Google shutting down Google+ following data leak of 500,000 users

Written over 1 year ago by IanDorfman

Google has announced that it is discontinuing its Google+ flagship social network following the company's admission that a flaw had exposed key data points on over 500,000 users' profiles to developers even if those users had flagged them as private.

The data breach, originally reported by Douglas MacMillan and Robert McMillan at The Wall Street Journal, was not reported by Google until now.

As posted by Ben Smith, Fellow and Vice President of Engineering at Google on the tech giant's official blog, the data that was exposed from 2015 to March of 2018 includes:

  • Full name
  • Email address
  • Occupation
  • Gender
  • Age

According to Smith, no data outside of this full list was accessible to developers or any other party without users' explicit permission. In addition, "no evidence" was found of developers abusing this bug or that profile data was misused. That said, Google is not providing a method for users to determine if they were potentially impacted by this flaw.

Smith writes in the blog post announcing Small Google Plus iconGoogle Plus' shutdown that it will occur over a 10-month period and is set to conclude by August of 2019. The post also notes that Google will "provide consumers with additional information, including ways they can download and migrate their data" over "the coming months."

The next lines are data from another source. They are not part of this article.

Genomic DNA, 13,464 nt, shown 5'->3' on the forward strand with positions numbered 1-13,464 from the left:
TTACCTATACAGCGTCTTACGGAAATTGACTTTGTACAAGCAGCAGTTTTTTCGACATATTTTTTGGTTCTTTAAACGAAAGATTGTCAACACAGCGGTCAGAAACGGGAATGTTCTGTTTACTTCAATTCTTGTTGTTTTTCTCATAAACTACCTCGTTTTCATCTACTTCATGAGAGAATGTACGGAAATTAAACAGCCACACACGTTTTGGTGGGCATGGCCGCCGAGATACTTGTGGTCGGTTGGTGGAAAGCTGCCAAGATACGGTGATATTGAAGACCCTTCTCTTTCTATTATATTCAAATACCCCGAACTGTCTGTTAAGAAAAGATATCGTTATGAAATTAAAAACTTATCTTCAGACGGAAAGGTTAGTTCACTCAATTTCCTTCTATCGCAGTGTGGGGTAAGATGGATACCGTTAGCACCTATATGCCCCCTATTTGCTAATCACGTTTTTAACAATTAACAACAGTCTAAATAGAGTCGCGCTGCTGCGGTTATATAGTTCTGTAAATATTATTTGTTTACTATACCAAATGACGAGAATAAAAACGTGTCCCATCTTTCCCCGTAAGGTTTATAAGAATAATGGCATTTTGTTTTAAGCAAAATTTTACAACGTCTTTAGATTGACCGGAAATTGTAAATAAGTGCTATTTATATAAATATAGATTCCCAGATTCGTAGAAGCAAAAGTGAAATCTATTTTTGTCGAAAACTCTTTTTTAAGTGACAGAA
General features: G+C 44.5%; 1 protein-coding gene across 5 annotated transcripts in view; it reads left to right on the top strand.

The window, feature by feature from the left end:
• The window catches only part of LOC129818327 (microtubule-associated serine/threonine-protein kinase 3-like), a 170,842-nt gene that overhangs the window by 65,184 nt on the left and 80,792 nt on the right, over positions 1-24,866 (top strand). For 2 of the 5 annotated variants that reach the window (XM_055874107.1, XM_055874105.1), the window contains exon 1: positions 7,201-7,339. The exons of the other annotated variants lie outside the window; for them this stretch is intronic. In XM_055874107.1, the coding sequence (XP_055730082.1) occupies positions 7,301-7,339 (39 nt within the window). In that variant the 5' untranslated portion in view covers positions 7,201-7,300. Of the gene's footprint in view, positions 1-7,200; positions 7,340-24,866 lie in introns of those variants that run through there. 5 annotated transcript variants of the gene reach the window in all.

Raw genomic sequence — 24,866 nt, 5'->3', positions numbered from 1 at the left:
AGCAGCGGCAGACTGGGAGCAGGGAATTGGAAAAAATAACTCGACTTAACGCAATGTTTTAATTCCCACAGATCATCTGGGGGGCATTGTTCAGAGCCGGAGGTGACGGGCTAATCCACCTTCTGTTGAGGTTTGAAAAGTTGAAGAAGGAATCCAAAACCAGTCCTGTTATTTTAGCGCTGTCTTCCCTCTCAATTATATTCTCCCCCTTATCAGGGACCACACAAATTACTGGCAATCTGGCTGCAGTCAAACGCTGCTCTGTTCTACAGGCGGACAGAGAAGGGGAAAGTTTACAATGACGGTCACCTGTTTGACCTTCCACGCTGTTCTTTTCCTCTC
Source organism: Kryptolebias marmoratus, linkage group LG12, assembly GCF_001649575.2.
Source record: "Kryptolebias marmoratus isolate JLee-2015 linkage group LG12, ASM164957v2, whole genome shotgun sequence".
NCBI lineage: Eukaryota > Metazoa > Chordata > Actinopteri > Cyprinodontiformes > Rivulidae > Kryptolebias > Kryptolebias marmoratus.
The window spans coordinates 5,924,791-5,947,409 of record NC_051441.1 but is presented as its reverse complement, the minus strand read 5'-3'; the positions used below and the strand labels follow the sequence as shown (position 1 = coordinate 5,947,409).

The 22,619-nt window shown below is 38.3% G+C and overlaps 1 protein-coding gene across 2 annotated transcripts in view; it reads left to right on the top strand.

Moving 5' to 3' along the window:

Smith's post also outlines some of Google+'s disappointing usage statistics, including the fact that "90 percent of Google+ user sessions are less than five seconds."

This 10-month shutdown of Google+ is one part of what Google is calling Project Strobe. The company will also be giving Google Account holders more control over the data they can allow or deny third parties access to across the web and their Small Android iconAndroid devices.

Further coverage:
Official Google blog
Ars Technica
Engadget
gHacks
TechCrunch
VentureBeat
The Verge